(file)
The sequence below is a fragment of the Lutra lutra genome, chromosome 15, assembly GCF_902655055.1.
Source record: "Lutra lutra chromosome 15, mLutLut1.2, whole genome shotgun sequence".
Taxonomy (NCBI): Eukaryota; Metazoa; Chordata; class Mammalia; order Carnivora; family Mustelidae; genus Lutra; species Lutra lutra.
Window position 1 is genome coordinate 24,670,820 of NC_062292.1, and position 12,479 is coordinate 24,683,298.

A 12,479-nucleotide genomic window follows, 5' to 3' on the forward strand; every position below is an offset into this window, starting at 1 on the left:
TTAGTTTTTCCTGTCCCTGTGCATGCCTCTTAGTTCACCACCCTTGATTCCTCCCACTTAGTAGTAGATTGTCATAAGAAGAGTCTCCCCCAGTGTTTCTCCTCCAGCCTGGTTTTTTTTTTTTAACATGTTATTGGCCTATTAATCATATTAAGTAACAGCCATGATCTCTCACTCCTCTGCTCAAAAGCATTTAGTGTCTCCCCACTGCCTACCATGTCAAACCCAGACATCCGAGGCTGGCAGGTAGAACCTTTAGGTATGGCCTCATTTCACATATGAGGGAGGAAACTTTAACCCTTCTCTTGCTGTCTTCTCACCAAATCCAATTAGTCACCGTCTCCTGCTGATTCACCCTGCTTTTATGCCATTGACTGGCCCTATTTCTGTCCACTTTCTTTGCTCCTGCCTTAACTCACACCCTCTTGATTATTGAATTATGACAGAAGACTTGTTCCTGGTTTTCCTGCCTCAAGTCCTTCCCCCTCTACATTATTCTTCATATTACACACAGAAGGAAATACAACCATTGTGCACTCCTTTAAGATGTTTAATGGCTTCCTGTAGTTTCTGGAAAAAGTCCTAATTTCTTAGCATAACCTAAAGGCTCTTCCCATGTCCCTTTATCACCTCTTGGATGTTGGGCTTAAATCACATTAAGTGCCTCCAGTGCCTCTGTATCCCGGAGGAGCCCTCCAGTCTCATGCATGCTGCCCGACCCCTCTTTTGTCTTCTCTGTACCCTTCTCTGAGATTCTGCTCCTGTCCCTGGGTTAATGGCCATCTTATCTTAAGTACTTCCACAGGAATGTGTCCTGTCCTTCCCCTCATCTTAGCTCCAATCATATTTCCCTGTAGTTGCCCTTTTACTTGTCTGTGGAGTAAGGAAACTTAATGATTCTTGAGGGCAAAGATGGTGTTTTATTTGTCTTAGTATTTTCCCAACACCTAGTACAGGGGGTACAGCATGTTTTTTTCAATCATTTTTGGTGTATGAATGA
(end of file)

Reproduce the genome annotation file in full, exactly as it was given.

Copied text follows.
The sequence below is a fragment of the Lutra lutra genome, chromosome 15, assembly GCF_902655055.1.
Source record: "Lutra lutra chromosome 15, mLutLut1.2, whole genome shotgun sequence".
Taxonomy (NCBI): Eukaryota; Metazoa; Chordata; class Mammalia; order Carnivora; family Mustelidae; genus Lutra; species Lutra lutra.
Window position 1 is genome coordinate 24,670,820 of NC_062292.1, and position 12,479 is coordinate 24,683,298.

A 12,479-nucleotide genomic window follows, 5' to 3' on the forward strand; every position below is an offset into this window, starting at 1 on the left:
TTAGTTTTTCCTGTCCCTGTGCATGCCTCTTAGTTCACCACCCTTGATTCCTCCCACTTAGTAGTAGATTGTCATAAGAAGAGTCTCCCCCAGTGTTTCTCCTCCAGCCTGGTTTTTTTTTTTTAACATGTTATTGGCCTATTAATCATATTAAGTAACAGCCATGATCTCTCACTCCTCTGCTCAAAAGCATTTAGTGTCTCCCCACTGCCTACCATGTCAAACCCAGACATCCGAGGCTGGCAGGTAGAACCTTTAGGTATGGCCTCATTTCACATATGAGGGAGGAAACTTTAACCCTTCTCTTGCTGTCTTCTCACCAAATCCAATTAGTCACCGTCTCCTGCTGATTCACCCTGCTTTTATGCCATTGACTGGCCCTATTTCTGTCCACTTTCTTTGCTCCTGCCTTAACTCACACCCTCTTGATTATTGAATTATGACAGAAGACTTGTTCCTGGTTTTCCTGCCTCAAGTCCTTCCCCCTCTACATTATTCTTCATATTACACACAGAAGGAAATACAACCATTGTGCACTCCTTTAAGATGTTTAATGGCTTCCTGTAGTTTCTGGAAAAAGTCCTAATTTCTTAGCATAACCTAAAGGCTCTTCCCATGTCCCTTTATCACCTCTTGGATGTTGGGCTTAAATCACATTAAGTGCCTCCAGTGCCTCTGTATCCCGGAGGAGCCCTCCAGTCTCATGCATGCTGCCCGACCCCTCTTTTGTCTTCTCTGTACCCTTCTCTGAGATTCTGCTCCTGTCCCTGGGTTAATGGCCATCTTATCTTAAGTACTTCCACAGGAATGTGTCCTGTCCTTCCCCTCATCTTAGCTCCAATCATATTTCCCTGTAGTTGCCCTTTTACTTGTCTGTGGAGTAAGGAAACTTAATGATTCTTGAGGGCAAAGATGGTGTTTTATTTGTCTTAGTATTTTCCCAACACCTAGTACAGGGGGTACAGCATGTTTTTTTCAATCATTTTTGGTGTATGAATGA